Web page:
Bench Memos

Law & the Courts

Justice Kagan’s Non-Recusal in Obamacare Case

I’ve run across a badly confused exchange over Justice Kagan’s non-recusal from the first Obamacare case (NFIB v. Sebelius). Let me try to sort out the confusion.

1. Let’s start by laying forth the straightforward case that Kagan had a legal duty to recuse herself. (I briefly outline that case here and invite readers to follow these links for a more detailed discussion and documentation.)

a. Under 28 U.S.C. § 455(b)(3), a justice has a legal duty to recuse herself from a proceeding in which the justice “has served in government employment and in such capacity participated as counsel [or] adviser … concerning the proceeding.” Any such “participat[ion]” would appear to be disqualifying. As with financial interests that trigger disqualification, the statute does not set forth a minimal threshold.

b. In her capacity as solicitor general, Elena Kagan was personally involved, even if only to a limited degree, in advising how to defend against challenges to Obamacare. Among other things:

– In January 2010, Kagan personally assigned her deputy Neal Katyal to be part of “a group to get thinking about how to defend against inevitable challenges to the health care proposals that are pending.” Katyal then informed the Associate Attorney General’s office that “Elena would definitely like OSG [the Office of the Solicitor General] to be involved in this set of issues,” that he will handle the matter, and that “we will bring Elena in as needed.”

– In March 2010, Katyal copied Kagan on his advice to Associate Attorney General Thomas Perrelli that DOJ “start assembling a response” to a draft complaint “so that we have it ready to go.”

– Katyal and Kagan then consulted on whether he or she should attend a White House meeting “to help us prepare for litigation” (Perrelli’s phrase) on what Katyal referred to as “litigation of singular importance.”

Therefore, Kagan had a duty to recuse under section 455(b)(3).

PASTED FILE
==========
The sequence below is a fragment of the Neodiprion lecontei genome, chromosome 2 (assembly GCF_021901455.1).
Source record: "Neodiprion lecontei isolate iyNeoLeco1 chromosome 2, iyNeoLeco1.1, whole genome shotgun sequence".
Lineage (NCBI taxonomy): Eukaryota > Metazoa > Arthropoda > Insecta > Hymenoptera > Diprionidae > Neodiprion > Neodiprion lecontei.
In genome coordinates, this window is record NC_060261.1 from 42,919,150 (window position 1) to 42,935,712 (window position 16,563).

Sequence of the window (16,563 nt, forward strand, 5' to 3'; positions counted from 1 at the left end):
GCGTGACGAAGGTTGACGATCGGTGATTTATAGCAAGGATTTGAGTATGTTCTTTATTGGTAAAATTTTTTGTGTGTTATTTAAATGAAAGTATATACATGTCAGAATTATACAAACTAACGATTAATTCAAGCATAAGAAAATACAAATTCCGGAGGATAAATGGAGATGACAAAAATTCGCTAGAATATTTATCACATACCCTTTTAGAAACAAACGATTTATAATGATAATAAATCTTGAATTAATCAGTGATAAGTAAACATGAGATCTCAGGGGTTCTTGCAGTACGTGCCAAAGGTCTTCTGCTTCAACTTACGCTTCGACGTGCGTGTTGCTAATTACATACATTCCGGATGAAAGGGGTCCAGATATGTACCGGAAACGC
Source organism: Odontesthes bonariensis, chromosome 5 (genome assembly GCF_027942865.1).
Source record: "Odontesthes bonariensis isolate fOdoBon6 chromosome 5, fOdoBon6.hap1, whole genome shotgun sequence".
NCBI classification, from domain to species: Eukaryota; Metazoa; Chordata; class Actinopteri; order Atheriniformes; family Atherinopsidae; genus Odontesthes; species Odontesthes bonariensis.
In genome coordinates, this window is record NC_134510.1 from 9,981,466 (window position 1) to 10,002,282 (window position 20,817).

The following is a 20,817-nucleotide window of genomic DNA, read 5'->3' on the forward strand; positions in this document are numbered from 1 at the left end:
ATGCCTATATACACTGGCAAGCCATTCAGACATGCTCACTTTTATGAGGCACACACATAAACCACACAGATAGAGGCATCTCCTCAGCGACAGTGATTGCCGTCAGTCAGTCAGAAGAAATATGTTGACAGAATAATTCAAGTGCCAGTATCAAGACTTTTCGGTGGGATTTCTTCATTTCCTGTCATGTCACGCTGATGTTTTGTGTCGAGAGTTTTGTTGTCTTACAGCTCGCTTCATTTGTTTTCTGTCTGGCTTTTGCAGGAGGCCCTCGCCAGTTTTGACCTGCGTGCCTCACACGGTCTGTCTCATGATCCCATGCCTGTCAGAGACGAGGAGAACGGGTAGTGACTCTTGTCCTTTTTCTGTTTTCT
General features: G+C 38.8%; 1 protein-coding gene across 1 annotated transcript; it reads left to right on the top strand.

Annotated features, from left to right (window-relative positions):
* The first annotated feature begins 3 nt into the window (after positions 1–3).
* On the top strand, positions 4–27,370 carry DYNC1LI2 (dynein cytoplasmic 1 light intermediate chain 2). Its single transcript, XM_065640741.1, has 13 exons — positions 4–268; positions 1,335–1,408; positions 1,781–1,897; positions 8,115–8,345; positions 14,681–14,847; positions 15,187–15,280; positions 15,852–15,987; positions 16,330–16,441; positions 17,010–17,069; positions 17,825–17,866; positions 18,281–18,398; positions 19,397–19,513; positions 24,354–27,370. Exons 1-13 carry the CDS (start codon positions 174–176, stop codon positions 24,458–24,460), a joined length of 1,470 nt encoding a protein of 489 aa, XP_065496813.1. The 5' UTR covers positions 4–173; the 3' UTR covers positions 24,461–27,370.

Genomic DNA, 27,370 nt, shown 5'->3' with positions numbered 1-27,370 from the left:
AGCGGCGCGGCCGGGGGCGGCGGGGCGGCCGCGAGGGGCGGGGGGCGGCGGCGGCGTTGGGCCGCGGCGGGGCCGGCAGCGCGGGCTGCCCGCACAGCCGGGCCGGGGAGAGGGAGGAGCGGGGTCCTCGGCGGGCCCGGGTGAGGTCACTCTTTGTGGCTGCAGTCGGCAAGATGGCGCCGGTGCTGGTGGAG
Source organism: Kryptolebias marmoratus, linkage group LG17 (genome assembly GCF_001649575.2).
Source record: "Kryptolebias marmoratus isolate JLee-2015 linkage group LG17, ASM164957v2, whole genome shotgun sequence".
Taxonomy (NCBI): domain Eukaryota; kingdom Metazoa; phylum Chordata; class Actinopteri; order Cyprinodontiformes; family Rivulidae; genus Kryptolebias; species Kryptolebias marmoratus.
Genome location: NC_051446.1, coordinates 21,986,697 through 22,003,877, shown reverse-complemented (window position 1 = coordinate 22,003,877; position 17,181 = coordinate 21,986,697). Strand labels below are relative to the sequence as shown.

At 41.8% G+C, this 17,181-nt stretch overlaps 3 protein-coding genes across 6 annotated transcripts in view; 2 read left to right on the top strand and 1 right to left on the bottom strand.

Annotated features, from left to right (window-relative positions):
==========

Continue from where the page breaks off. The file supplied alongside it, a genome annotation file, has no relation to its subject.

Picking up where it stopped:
(Kagan, it seems, minimized her participation in the Obamacare litigation in order to enhance her viability as a Supreme Court candidate. The Obama White House, after all, would have been much less inclined to nominate her if the public record—rather than documents later obtained through FOIA requests—had revealed her duty to recuse.)

2. In a recent New York Times op-ed, Gabe Roth of Fix the Vote asserts that Kagan was required to recuse herself from the Obamacare case because her “experience in the Obama administration constituted ‘significant involvement’” in the Obamacare cases. Perhaps because of space limitations, Roth doesn’t specify what “experience” he is relying on. More importantly, the “significant involvement” standard that he invokes is the standard under the Supreme Court’s application of the Due Process Clause. Perhaps because of the focus of his op-ed (which claims that the Supreme Court “is being hypocritical” on recusal issues), he doesn’t bother to make the much clearer case for Kagan’s recusal under section 455(b)(3).

3. In a letter to the editor, Harvard law professor Charles Fried takes issue with Roth on the same “significant involvement” standard. On Balkinization, law professor Marty Lederman goes further and asserts (without acknowledging the contrary evidence) that Kagan “didn’t have any involvement at all” in the Obamacare litigation.

4. Roth feebly responds to Fried and Lederman by invoking the “appearance of impropriety” standard under the U.S. Code of Conduct for U.S. Judges. Roth notes that the Code of Conduct isn’t binding on Supreme Court justices. But it’s doubly strange that he even invokes it: That same standard is embedded in 28 U.S.C. § 455(a), which is binding on justices. And, more importantly, he completely ignores section 455(b)(3). He also doesn’t cite any of the actual evidence of Kagan’s participation in the Obamacare litigation but instead relies only on the fact that Kagan was SG when Obamacare was enacted. [I’​ve added the preceding sentence to my original post.]  


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